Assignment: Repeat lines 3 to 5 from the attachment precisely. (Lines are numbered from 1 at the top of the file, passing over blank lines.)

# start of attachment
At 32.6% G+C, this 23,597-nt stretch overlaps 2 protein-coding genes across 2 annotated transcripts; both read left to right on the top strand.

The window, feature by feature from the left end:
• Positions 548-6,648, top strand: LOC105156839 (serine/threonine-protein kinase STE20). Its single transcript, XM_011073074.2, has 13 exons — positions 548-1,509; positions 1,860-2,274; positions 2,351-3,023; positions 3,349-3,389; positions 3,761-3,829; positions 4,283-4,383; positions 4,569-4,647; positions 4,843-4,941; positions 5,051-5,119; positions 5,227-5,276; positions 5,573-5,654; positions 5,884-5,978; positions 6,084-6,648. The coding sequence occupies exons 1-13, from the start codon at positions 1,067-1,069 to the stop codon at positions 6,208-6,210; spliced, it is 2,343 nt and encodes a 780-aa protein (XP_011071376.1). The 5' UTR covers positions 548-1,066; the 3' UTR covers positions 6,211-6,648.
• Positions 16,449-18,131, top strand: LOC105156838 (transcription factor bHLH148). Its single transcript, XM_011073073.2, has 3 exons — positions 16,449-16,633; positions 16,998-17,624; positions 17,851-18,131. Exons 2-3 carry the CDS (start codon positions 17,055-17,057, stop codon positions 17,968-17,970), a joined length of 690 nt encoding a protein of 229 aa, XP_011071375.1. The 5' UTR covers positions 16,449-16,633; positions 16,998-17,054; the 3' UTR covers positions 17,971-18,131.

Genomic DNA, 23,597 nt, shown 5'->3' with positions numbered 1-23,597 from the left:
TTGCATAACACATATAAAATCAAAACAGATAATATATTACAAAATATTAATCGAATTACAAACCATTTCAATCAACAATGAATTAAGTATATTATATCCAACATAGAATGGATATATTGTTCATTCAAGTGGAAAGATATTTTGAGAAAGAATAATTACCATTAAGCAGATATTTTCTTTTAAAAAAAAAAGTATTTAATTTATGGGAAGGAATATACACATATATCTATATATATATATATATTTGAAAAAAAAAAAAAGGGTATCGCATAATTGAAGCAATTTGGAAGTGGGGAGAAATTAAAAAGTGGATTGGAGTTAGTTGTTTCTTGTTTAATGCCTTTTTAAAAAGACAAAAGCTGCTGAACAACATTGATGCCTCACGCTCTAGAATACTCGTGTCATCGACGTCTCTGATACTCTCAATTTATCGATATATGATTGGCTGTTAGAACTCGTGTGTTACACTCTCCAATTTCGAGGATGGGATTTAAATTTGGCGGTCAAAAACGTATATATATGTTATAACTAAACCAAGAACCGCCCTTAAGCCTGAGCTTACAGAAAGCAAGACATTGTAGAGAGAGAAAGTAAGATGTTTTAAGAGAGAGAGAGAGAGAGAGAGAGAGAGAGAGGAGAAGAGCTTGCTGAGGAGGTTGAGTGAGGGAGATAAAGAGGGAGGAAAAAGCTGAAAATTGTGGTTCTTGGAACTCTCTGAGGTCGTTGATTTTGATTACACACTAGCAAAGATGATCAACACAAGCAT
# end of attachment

• Positions 548-6,648, top strand: LOC105156839 (serine/threonine-protein kinase STE20). Its single transcript, XM_011073074.2, has 13 exons — positions 548-1,509; positions 1,860-2,274; positions 2,351-3,023; positions 3,349-3,389; positions 3,761-3,829; positions 4,283-4,383; positions 4,569-4,647; positions 4,843-4,941; positions 5,051-5,119; positions 5,227-5,276; positions 5,573-5,654; positions 5,884-5,978; positions 6,084-6,648. The coding sequence occupies exons 1-13, from the start codon at positions 1,067-1,069 to the stop codon at positions 6,208-6,210; spliced, it is 2,343 nt and encodes a 780-aa protein (XP_011071376.1). The 5' UTR covers positions 548-1,066; the 3' UTR covers positions 6,211-6,648.
• Positions 16,449-18,131, top strand: LOC105156838 (transcription factor bHLH148). Its single transcript, XM_011073073.2, has 3 exons — positions 16,449-16,633; positions 16,998-17,624; positions 17,851-18,131. Exons 2-3 carry the CDS (start codon positions 17,055-17,057, stop codon positions 17,968-17,970), a joined length of 690 nt encoding a protein of 229 aa, XP_011071375.1. The 5' UTR covers positions 16,449-16,633; positions 16,998-17,054; the 3' UTR covers positions 17,971-18,131.

Genomic DNA, 23,597 nt, shown 5'->3' with positions numbered 1-23,597 from the left: